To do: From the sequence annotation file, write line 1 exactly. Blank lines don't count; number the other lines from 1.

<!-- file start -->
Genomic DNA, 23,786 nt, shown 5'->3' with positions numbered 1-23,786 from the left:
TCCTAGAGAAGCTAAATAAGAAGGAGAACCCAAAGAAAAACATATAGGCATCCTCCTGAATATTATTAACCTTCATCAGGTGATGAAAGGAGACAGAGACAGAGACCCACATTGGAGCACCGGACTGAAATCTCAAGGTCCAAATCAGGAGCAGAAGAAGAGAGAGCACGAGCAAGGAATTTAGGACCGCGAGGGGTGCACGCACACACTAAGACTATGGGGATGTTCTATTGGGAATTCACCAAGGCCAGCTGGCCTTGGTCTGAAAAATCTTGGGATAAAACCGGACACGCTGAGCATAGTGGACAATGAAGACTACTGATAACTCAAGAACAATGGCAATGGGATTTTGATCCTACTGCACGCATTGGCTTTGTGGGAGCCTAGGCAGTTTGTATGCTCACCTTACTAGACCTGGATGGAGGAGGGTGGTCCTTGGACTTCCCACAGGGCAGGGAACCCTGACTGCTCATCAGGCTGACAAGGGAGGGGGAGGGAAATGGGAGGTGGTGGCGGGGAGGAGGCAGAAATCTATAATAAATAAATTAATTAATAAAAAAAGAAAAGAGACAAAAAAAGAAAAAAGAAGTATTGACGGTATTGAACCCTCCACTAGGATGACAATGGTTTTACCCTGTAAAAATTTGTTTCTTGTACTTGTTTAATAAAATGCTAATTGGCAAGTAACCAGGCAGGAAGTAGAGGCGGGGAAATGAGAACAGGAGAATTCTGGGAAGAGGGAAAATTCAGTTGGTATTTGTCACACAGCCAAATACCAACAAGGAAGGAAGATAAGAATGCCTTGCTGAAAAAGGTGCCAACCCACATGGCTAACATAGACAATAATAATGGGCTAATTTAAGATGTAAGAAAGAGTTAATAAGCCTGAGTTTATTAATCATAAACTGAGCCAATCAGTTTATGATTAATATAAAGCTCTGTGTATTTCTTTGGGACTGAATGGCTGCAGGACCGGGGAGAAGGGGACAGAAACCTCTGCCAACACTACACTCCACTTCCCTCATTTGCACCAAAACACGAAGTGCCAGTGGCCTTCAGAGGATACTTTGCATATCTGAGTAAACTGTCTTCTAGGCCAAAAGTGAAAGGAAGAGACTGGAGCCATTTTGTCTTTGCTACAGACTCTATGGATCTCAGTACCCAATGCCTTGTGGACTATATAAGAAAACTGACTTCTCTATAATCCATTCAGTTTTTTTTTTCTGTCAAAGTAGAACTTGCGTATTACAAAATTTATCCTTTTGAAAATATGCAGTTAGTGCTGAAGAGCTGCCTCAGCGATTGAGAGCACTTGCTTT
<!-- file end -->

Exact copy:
Genomic DNA, 23,786 nt, shown 5'->3' with positions numbered 1-23,786 from the left: